WELLINGTON (Reuters) - The Reserve Bank of New Zealand (RBNZ) said on Monday it would start buying up to NZ$30 billion ($17 billion) worth of government bonds, following other central banks’ moves to offset the impact of the coronavirus.
The bank said its Large Scale Asset Purchase programme would start this week and carry on over the next 12 months across a range of maturities.
“This package is huge,” ANZ Bank Chief Economist Sharon Zollner said in a note.
“Our analysis last week flagged the need for purchases of $15-20 billion per annum, if not more, and this announcement is even larger,” she added.
Last week RBNZ cut its official cash rate by 75 basis points to a new record low of 0.25% in an emergency meeting, and pledged to keep rates at that level for at least 12 months.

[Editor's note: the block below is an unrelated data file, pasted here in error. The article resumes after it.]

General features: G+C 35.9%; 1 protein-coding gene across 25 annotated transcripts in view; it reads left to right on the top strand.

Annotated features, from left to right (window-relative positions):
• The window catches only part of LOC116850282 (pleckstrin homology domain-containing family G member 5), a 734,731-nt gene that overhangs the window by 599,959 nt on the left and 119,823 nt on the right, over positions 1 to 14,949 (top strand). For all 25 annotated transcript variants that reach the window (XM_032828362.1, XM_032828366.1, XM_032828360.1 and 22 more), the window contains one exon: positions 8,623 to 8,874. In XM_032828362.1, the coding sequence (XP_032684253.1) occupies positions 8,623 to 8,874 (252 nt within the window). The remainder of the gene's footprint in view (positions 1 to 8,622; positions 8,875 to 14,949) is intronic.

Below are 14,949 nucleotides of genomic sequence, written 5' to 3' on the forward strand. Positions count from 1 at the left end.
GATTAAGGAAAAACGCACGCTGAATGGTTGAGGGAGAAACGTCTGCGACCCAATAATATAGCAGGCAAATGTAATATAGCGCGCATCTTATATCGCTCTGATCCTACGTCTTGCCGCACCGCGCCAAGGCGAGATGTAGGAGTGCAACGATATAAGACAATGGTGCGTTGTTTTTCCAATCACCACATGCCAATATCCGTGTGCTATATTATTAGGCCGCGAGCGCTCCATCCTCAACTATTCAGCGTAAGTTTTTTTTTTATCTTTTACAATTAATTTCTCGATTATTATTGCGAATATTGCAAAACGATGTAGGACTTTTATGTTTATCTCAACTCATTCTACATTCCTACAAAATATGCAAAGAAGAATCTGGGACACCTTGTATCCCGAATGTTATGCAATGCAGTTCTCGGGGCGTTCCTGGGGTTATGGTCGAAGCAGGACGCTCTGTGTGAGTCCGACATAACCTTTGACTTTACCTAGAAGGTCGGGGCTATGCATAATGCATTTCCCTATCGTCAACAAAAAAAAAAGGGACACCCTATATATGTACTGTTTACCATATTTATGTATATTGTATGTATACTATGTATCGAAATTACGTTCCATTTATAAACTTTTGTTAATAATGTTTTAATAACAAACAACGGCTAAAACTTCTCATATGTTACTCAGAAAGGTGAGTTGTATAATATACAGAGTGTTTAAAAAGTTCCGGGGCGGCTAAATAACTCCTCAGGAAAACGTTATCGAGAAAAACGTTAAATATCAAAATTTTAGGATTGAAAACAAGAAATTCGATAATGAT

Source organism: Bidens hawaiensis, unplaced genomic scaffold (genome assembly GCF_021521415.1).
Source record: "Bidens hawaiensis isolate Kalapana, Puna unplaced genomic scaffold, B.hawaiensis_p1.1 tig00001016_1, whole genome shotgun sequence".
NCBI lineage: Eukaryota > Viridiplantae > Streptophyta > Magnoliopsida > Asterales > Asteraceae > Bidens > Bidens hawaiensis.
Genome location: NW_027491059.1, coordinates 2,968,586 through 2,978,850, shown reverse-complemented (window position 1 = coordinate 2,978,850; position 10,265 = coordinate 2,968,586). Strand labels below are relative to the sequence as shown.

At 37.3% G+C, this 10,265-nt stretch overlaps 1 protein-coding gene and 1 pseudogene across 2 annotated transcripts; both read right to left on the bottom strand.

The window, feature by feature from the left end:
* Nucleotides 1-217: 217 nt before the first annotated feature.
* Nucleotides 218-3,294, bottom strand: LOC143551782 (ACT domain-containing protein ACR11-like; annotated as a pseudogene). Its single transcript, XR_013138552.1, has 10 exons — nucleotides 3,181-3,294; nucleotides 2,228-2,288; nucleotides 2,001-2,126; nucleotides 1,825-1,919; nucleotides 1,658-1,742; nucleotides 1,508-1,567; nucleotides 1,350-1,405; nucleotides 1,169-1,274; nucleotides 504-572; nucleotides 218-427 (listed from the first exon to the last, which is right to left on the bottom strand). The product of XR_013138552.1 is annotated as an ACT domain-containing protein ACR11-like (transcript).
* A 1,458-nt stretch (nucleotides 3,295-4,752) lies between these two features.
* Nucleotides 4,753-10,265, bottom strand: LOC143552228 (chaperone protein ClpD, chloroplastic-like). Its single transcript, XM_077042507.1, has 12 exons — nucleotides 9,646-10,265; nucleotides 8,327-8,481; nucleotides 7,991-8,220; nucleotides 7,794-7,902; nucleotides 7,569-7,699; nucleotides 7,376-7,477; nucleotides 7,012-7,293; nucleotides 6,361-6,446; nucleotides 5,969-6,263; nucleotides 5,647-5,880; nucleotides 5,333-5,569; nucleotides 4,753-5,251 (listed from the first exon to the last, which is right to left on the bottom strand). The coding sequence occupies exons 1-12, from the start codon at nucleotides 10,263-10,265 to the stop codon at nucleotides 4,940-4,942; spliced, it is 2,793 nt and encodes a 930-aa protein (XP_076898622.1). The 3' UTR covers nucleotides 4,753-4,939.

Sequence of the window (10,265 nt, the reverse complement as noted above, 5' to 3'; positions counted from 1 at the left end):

The move on Monday comes after Australia made a historic foray into quantitative easing last Thursday and said it would do “whatever is necessary” to ensure funding costs are low as the coronavirus pandemic jolts businesses.
New Zealand last week also rolled out a NZ$12.1 billion fiscal stimulus package to support businesses and citizens struggling with the impact of COIVD-19. More stimulus is expected to be announced in the coming days.
RBNZ said financial conditions had tightened unnecessarily over the past week, reducing the impact of the low OCR on achieving the bank’s mandate.
“The monetary policy committee agreed that further monetary stimulus was needed to meet its inflation and employment objectives,” the statement said.
The Kiwi dollar was down 0.9%, dropping to $0.5658 after the RBNZ announcement.
The New Zealand government said it backed the RBNZ action.
“This is part of our strategy to mobilise all arms of New Zealand’s economic infrastructure in our fight against the COVID-19 virus,” Finance Minister Grant Robertson said in a separate statement after the RBNZ announcement.
New Zealand has 66 confirmed cases of COVID-19 so far but no deaths. It has imposed tough travel and movement restrictions to try and stop the spread of the virus.
Reporting by Praveen Menon; Editing by Kevin Liffey